Troop 73 has two patrols, the Dragon and Phoenix Patrols, with both patrols having just a few members. For the patrol meetings, they combined both patrols to better perform the service projects. The first month they planned two meetings and focused on earning the fingerprinting merit badge. For the second month, they chose to volunteer at the Rota Animal Welfare League (RAWL) shelter. Spending time with the Scouts made the animals happier by giving them good exercise and lots of attention. The animals also made the Scouts happy by doing a worthwhile service project, and by just having fun. The dogs were always glad to see the Scouts and got really excited. They knew they were there to play, go for a walk, clean their cages and give them fresh water. The cats were usually sleeping, but started purring and walking around when the Scouts cleaned their cages. There are some great animals at RAWL waiting to be adopted. Sam Cantrell really liked Pipa the dog because she smiles, has a long tongue and she is easy to hold. Phoenix Patrol Scout Christopher Ware said Puff, a cat, was always playful and has a laid-back personality. Several of the Scout leaders liked a brown Spanish hunting dog with white spots named Bronco. On April 29 the Scouts finished the requirements for the award, according to the Boy Scout Transatlantic Council they are the first patrol in Rota to achieve this award. If you would like to adopt an animal from RAWL or volunteer, visit during their open hours, Tuesday, Thursday or Saturday from 5 to 7 p.m. For boys 11 to 18 who are interested in joining Boy Scouts, come to any of Scout meeting, held on Thursdays at the Scout Hut, which is next to the outdoor pool on base, 7 to 8:30 p.m.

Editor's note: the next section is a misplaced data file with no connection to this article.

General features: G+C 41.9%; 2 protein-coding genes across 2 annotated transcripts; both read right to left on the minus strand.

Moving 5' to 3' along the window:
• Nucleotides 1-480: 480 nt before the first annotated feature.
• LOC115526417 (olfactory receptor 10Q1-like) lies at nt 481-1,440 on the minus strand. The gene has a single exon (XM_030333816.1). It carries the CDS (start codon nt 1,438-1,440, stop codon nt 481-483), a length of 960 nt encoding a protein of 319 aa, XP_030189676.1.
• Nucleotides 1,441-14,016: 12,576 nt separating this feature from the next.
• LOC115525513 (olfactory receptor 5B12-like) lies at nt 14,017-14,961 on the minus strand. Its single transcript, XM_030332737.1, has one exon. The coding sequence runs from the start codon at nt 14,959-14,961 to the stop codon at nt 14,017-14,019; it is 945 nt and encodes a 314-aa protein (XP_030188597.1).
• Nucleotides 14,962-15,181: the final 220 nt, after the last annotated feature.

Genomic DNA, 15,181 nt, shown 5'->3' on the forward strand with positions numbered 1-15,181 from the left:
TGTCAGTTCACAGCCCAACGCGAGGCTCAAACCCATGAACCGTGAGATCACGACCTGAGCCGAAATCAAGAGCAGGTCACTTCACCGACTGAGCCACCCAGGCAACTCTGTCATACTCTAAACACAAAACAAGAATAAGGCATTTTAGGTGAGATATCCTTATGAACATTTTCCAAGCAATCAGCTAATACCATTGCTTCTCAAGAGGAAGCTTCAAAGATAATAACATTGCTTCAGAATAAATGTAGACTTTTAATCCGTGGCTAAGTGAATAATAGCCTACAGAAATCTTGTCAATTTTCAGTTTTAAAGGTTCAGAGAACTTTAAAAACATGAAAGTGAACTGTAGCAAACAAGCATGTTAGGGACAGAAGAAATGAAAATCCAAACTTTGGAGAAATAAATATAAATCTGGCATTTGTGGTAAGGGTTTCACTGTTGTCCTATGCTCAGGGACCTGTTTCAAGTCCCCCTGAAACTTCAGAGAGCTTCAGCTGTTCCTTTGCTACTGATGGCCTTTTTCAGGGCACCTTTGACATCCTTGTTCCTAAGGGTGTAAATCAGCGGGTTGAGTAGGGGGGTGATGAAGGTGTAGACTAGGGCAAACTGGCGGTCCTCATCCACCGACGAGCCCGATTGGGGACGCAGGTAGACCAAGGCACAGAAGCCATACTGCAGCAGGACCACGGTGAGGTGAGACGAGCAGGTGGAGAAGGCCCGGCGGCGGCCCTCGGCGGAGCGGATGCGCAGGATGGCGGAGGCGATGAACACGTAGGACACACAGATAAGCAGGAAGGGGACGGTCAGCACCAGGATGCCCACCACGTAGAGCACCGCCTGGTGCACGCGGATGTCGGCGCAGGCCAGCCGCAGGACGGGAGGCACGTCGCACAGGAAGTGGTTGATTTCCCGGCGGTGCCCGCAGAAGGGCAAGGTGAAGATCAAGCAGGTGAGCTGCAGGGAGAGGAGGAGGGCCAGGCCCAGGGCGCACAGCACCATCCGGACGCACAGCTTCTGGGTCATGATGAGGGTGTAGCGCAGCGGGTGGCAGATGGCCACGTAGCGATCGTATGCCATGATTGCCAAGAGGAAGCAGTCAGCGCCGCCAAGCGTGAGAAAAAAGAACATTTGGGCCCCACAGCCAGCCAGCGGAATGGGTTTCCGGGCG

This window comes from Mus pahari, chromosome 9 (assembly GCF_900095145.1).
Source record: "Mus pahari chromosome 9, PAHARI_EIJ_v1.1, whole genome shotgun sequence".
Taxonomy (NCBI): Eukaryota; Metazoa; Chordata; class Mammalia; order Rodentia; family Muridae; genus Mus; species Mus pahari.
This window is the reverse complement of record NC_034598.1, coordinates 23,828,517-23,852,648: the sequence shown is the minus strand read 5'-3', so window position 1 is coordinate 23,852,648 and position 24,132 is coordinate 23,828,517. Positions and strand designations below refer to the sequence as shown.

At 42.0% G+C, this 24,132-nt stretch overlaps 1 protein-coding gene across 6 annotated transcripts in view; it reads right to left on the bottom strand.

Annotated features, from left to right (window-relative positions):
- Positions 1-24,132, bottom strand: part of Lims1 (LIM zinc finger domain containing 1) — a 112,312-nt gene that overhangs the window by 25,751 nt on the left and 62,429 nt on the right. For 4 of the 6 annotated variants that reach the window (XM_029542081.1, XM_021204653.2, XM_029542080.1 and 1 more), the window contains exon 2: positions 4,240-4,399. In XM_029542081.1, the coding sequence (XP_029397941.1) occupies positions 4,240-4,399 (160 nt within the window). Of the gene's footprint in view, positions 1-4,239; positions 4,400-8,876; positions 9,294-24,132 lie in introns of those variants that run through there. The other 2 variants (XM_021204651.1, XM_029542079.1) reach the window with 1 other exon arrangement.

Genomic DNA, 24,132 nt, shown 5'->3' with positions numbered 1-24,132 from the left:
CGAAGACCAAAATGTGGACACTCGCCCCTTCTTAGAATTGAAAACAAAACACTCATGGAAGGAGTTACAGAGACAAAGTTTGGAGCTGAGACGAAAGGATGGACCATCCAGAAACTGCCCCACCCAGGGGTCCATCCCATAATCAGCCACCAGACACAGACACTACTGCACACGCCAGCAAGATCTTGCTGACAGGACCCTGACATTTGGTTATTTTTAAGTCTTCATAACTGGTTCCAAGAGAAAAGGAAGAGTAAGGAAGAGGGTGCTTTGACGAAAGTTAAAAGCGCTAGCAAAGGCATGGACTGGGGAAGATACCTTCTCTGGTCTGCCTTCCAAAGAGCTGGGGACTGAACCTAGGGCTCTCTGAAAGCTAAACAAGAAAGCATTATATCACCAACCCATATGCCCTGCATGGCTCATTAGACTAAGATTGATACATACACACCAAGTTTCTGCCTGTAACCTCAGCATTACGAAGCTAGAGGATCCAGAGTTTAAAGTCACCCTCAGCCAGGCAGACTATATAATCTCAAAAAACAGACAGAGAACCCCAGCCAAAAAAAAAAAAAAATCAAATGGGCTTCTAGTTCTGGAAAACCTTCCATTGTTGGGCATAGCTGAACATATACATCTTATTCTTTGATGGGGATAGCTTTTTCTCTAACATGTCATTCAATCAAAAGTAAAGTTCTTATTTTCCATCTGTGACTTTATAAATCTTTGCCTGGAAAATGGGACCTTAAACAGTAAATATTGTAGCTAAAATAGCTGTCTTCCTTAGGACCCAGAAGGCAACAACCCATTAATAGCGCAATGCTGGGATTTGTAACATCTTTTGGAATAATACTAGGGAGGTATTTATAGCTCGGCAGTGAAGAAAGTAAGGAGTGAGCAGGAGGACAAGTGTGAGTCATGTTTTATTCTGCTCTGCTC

Above: Scouts and Scout leaders take RAWL dogs on a walk as part of their volunteer service time. Right: Sam Cantrell holds Pipa, one of several dogs at RAWL. (Photos courtesy of Katrina Cantrell)
May 15, 2014
Rota Blue Devils Defeat Sevilla Red Sox From Rota Blue Devils
Mitch Embry, right, prepares to step in the batter’s box during a game against the Chiclana Bears. (Photo by Cameron Wood)
The Rota Blue Devils brought their ‘A’ games this weekend in a pair of wins against their Federation League rival ,Sevilla Red Sox. The games had very important ramifications for league championship and Rota came to play. "The boys showed up today in a big way and everyone was extremely focused on the job at hand" said Coach Charlie Banks. The games were both highlighted by a dominating pitching performance from Tony Damore, who struck out a total of 19 batters in 10 innings of work. "Tony [Damore] was absolutely lights out today and the rest of the team really picked him up offensively," Banks said. The significant offensive perfor-